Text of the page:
Saturday, June 21, 2008


The Gentleman's "D"

Every year, at the last faculty meeting, the head counselor gets up and gives teachers a lecture about grades. In our district, we have a policy that a student who does not get a comment saying "In danger of failing" on the mid-quarter progress report, cannot be given an "F" on the end of quarter report card. If a student does get an "F" without that warning comment, the student is free to protest the grade and have it changed.

The result is not difficult to imagine. All it takes is hearing one or two students say "I didn't get a progress report in math, so the lowest I can get is a 'D' this quarter." Even if a student cuts the remaining 50% of the quarter, it is impossible to fail. Of course, a teacher could get the form for a hand-written supplemental progress report, mail it at least ten days before the quarter ends, and be covered. Most teachers just give every student an "In danger of failing" comment. Yes, even "A" students. Even students who seem great can go off the rails. When it comes to credits for graduation, it's best not to take any chances.

We have a second policy for graduating seniors. Graduation is on Saturday. Seniors have no school on Friday; instead, they just come in for graduation practice. Thursday is the last day for seniors. On that Thursday, teachers have until one hour after school is out to report to the counseling office any senior who is failing a class. You are notifying them that the student has failed, and there is no way for that student to pass. The counselors then call parents to tell them that little Billy or Sally won't be graduating.

Would it surprise you to learn that on Friday, some students who got the phone call arrive to argue and protest their grade? I am fortunate that for this year, my seniors who were failing knew what their status was. Last year, for one student, I was summoned to two different AP's offices to justify the failing grade given to a certain student. It was brutal. Sitting in an office with an upset mother and a crying student who insisted that I had told her she would be passing if she did assignment x, y, and z is not a fun way to spend time. The really upsetting part is that the default mindset of the district and our school is that the parents and students must be right, and it is the part of the district and school administration to determine just what sorts of things the teacher is doing wrong to have caused this terrible problem.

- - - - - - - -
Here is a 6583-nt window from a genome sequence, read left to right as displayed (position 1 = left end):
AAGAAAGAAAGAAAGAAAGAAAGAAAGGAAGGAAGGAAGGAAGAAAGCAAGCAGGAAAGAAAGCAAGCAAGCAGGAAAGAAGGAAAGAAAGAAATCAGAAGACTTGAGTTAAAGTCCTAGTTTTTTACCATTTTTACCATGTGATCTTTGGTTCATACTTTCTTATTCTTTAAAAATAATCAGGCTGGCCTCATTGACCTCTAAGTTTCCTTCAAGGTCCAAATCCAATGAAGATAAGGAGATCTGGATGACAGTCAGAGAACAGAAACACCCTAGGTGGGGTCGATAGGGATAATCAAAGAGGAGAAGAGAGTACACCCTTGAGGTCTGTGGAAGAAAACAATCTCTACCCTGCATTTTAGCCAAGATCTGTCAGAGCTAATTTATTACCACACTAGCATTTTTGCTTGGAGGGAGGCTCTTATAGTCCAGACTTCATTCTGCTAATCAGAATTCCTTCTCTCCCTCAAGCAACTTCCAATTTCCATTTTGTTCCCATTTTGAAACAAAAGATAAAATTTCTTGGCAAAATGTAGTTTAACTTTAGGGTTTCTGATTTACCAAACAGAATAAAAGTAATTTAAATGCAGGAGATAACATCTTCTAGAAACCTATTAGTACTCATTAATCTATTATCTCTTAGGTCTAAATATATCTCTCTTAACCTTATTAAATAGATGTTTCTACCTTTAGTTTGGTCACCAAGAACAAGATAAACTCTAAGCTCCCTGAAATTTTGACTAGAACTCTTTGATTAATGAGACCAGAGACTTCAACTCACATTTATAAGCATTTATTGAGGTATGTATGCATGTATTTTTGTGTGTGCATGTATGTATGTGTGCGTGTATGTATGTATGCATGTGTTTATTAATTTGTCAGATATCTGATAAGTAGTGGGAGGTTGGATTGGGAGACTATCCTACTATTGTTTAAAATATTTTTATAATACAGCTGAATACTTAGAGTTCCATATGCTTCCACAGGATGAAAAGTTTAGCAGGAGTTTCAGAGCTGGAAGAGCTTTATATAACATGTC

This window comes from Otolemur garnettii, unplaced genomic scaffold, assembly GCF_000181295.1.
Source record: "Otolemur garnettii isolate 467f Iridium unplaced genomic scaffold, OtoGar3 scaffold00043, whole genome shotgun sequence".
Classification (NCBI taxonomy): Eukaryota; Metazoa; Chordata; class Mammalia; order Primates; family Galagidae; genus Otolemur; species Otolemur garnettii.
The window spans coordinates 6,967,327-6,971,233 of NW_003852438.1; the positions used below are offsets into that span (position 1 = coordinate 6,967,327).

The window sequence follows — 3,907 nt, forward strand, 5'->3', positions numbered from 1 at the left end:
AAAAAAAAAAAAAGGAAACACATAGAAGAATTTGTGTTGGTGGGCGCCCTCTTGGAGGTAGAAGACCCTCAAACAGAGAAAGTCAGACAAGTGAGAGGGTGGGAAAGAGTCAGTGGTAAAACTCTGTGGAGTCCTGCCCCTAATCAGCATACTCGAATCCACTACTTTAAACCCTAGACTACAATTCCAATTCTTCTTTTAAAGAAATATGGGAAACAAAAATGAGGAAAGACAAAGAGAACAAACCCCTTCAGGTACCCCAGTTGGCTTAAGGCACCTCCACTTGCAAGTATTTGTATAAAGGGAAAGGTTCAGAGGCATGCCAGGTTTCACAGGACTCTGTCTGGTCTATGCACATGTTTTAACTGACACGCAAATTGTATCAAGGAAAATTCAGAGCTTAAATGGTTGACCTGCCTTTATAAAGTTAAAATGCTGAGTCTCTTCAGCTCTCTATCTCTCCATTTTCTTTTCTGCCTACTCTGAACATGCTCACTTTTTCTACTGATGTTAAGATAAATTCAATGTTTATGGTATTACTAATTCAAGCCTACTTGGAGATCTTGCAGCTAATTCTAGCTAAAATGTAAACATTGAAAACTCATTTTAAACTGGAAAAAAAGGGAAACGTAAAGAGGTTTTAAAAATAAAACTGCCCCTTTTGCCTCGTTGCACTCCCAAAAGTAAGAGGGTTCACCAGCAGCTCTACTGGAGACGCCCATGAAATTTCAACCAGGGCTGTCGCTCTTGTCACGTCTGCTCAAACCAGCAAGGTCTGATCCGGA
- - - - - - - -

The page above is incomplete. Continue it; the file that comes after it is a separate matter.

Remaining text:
I don't even think the grade book would save me. After all, the student says she turned in all her work, and if the student is always right, then the teacher must have lost the work, or didn't enter it in correctly. The only thing that saved me was the fact that I made copies of her essay final, and the essay final of the student she copied from, and highlighted at least fifteen examples of word for word copying. In some cases, it was sentence for sentence copying. Based on the two papers, it was obvious that this student was the one who did the copying.

If the teacher does not report a failing senior by the one hour after school deadline, the student cannot fail. Let's say you put together this list of failing students, and forgot one. You accidentally skipped the name. That night, at home you realize your mistake. Even if that kid had a 0.0%, you MUST give a "Gentleman's 'D'" and let the student pass.

With that in mind, riddle me this: a senior graduates, attends the ceremony, is one of the speakers at the ceremony, picks up his diploma after the ceremony. How does the school get away with calling him several days later to tell him he is missing five credits and needs to take a summer school class to graduate?

If a teacher makes a mistake and doesn't include a student on the failing list, the student must be passed and be given credits he didn't earn. If the school makes a mistake, after the graduation, after the kid has taken the diploma home, they can just ungraduate him? There seems to be some sort of disconnect here. Which I should be used to by now, since this is standard procedure for our school.

As a bonus treat, I've come into possession of some intelligence, aka notes passed by students, that could be fun. Authorship is unclear, so we'll just have to go with the nicknames the corrsespondents used for themselves. We'll get to those next time.
I had a senior issue like that this year. It wears me out.
Those are some heinous policies. Absolutely stupid. I guess they make sense if your goal is to get kids to graduate as opposed to ensure they've learned a minimum of knowledge.

Why create all the hoops and middlemen? Why not just have a policy that administrators can change any grade for any student. At least that would be more honest, in a way.
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